Tim Cook's Impotent Leadership Will Hurt Apple

NEW YORK ( TheStreet) -- I had some dude chirp me on Twitter Tuesday because Apple ( AAPL) stock has been a nice run. He requested an apology for my coverage of the company or stock or both. I'm not sure.

I give mea culpas frequently, but not this time.

If I mea culpa'd when AAPL crossed $700 -- and everybody had it going to $1,000 (or $1,111 if you're a particular Wall Street analyst) -- I would have been dead wrong.

That said, over the last couple of years I have gravitated away from writing directly about stocks. I prefer the slightly more intellectual exercise of discussing companies. Of course, company-related discourse relates, even if indirectly, to an investor's consideration of equities, but it doesn't leave non-shareholders out.

Anyway, just as I think it's patently absurd for Tim Cook to tie his pay to AAPL's stock performance, it's equally as inane for the rest of us to correlate any company's present state and long-term prospects to day-to-day market fluctuations, short-term trends and even quarterly earnings reports.

Yes, I have proclaimed Apple "dead" on more than one occasion. But, don't be lazy. With nearly every takedown of the argument that Apple can maintain its greatness long-term, I have provided a painful amount of context.

In a nutshell ... today, Apple is great. They make the best products. My household owns a MacBook Pro with Retina Display, two iPads, an iPad mini, three iPhone 5s and an assortment of iPods. I love Apple's hardware. Outside of iPad, it's not a marketshare story; never has been, shouldn't be, hopefully never will be.

Almost by default, Apple owns the present. Google's ( GOOG) strategy isn't far enough along yet for it to qualify as a consumer mainstay on par with Apple. Microsoft ( MSFT) and BlackBerry ( BBRY) define failure from each end of a wholly pathetic spectrum. And Samsung still feels like a generic brand siphoning off of Google's open system.

Apple owns hearts. It owns minds. It makes the best, most beautiful hardware. That's where its bread and butter is. That's why it's great. That's why it should drop the rhetoric that it's a software company and make a kick-ass television that brings premium-priced, must-have products back to a commoditized space.

Samsung and others have single-handedly dumbed down the television (as hardware) industry to a point where you can pick a price range, throw a dart and, no matter where it lands, you'll end up with pretty much the same product as the options your dart overlooked.

I'm not sure how much more clear I can be about Apple, the company, today. Do I need to spend another several thousand dollars on their products to make my undying love come through more loudly and clearly?

But there are mid- to long-range concerns.

The things Tim Cook is doing that effectively urinate on Steve Jobs's legacy.

Like Apple management childishly rebelling and defensively lashing out at legitimate criticism at this year's WWDC. Or, more specifically, the rumors that keep turning into or increasingly appear to be fact -- a dividend/buyback to satisfy shareholders, a Pandora ( P) knock-off or the thing I really hope everybody is wrong on, a "cheap" iPhone. The soothsayers were wrong about the iPad mini; they better be wrong here as well.

Because, the writing is on the wall. Apple permabulls can deny the long-term treacherous impacts of Steve Jobs's death and Tim Cook's impotent leadership on the company all they want, but that doesn't make them any less relevant.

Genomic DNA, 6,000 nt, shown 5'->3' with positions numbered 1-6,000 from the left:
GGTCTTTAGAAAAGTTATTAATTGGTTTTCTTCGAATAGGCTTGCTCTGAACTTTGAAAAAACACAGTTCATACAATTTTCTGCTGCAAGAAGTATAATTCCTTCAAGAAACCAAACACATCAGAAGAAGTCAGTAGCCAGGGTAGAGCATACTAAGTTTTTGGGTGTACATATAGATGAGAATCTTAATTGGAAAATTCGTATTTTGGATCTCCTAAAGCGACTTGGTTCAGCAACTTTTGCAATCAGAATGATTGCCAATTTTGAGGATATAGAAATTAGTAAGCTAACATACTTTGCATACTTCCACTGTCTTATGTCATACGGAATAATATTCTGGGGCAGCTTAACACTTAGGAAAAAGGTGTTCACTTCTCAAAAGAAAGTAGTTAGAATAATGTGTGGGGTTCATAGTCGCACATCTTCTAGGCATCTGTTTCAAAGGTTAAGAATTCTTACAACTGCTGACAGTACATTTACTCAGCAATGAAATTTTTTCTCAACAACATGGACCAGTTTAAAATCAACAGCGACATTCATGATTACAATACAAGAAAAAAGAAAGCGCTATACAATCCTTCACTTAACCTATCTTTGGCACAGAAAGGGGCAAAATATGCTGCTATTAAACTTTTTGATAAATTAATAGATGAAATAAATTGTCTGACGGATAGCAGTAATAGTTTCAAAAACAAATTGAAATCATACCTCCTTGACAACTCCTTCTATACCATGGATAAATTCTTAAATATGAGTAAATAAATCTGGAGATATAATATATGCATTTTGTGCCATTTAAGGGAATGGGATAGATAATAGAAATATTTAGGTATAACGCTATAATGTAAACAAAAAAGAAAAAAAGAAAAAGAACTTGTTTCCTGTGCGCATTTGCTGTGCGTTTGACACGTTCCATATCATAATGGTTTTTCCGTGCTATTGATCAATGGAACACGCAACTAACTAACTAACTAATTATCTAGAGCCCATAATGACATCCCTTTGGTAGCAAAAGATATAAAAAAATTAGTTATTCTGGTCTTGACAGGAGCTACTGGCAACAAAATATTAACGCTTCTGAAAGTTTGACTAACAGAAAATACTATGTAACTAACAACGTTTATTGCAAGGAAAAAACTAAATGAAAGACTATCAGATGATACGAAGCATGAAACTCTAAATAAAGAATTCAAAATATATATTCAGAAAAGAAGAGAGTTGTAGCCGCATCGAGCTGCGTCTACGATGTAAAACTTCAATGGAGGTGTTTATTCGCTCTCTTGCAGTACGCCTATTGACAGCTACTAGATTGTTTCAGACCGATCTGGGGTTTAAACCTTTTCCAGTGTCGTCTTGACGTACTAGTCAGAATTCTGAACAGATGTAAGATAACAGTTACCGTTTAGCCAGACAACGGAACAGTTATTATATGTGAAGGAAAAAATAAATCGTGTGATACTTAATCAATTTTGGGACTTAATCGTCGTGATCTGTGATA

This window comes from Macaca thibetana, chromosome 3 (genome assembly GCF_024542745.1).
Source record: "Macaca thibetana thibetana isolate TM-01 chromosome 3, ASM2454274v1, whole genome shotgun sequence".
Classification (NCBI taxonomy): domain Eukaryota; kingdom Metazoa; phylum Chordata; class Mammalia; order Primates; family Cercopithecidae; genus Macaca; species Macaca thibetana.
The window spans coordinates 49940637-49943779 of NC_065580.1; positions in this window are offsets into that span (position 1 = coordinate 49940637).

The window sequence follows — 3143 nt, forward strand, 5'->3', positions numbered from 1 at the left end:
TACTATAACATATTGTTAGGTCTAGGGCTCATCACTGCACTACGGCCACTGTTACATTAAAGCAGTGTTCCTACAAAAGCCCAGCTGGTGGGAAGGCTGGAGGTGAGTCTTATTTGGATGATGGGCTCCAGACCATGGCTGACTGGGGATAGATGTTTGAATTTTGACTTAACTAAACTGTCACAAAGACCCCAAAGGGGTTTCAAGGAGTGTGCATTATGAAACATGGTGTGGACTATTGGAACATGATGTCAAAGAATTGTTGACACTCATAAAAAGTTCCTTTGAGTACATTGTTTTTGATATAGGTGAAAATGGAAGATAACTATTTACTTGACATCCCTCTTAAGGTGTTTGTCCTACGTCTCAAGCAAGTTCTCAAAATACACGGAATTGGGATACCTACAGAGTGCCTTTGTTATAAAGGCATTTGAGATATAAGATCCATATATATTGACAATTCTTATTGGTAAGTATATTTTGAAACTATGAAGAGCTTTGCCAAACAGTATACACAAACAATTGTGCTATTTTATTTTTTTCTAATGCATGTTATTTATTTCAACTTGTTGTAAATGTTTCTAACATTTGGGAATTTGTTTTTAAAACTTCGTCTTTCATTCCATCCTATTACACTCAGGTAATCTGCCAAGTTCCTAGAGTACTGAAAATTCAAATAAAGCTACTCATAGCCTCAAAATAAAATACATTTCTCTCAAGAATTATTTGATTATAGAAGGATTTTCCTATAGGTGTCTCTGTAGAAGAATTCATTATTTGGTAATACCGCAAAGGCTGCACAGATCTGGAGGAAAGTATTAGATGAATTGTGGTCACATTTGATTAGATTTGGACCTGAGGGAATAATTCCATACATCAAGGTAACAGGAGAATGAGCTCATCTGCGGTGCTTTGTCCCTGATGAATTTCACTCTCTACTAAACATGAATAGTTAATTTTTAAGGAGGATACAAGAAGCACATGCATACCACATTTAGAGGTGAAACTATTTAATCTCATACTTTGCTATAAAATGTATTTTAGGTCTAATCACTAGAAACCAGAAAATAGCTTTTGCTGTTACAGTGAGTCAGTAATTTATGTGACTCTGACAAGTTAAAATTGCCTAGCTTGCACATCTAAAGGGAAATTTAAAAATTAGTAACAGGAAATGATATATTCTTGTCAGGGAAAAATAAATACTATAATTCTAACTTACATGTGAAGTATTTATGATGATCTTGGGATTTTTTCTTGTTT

Consider that one marketshare story -- iPad. Generally, it wouldn't concern me to see Apple's marketshare in a category plummet. Again, Apple is not and should not be a marketshare story. It's more about mindshare and not compromising for a larger piece of a brainless pie. But, in this case, there might room for concern.

The cats who tell us to forgot about Steve Jobs (I'm not sure how you can discuss Apple's future and not include Jobs in the conversation) often like to point to chronology to explain away Cook's ineptness as a replacement for Jobs's greatness. Hey, this is a normal amount of time between big Apple products. Just like it was with Jobs!

This is where Cook supporters and treasonous Jobs deserters unabashedly display their cluelessness.

Those of us who have maintained the same great respect and admiration we had for Steve Jobs when he was alive understand that this is not about objective timetables. It's not about formulas or playing some schedule, timeline or apparently handwritten game plan or blueprint to a tee.

It's about intangibles like momentum. The types of things geniuses and visionaries such as Jobs and Amazon.com ( AMZN) CEO Jeff Bezos become billionaires not only for understanding, but for expertly manipulating. They don't require somebody who came before them to have left a piece of paper that says Here's the pipeline. We'll do this here and that there. Quite the contrary. They're like a tight rock-n-roll band that reads one another and reads the crowd and, a la Springsteen, calls audibles during a forceful and near-flawless performance.

They bring the power night after night after night.

Tim Cook is letting Apple slip in areas where Steve Jobs would have acted. He would have sensed the need to act and executed accordingly. It's simply not in Cook's DNA to do this. That's why Wall Street has relatively little confidence in Cook as Apple's leader.

All of this to say, you can only remain great because your competition stinks or they're not far enough along in their "pipeline" for so long. It might not matter much if Apple "sucks" today, but it will tomorrow. And, eventually, tomorrow will come.

-- Written by Rocco Pendola in Santa Monica, Calif.
Rocco Pendola is TheStreet's Director of Social Media. Pendola's daily contributions to TheStreet frequently appear on CNBC and at various top online properties, such as Forbes.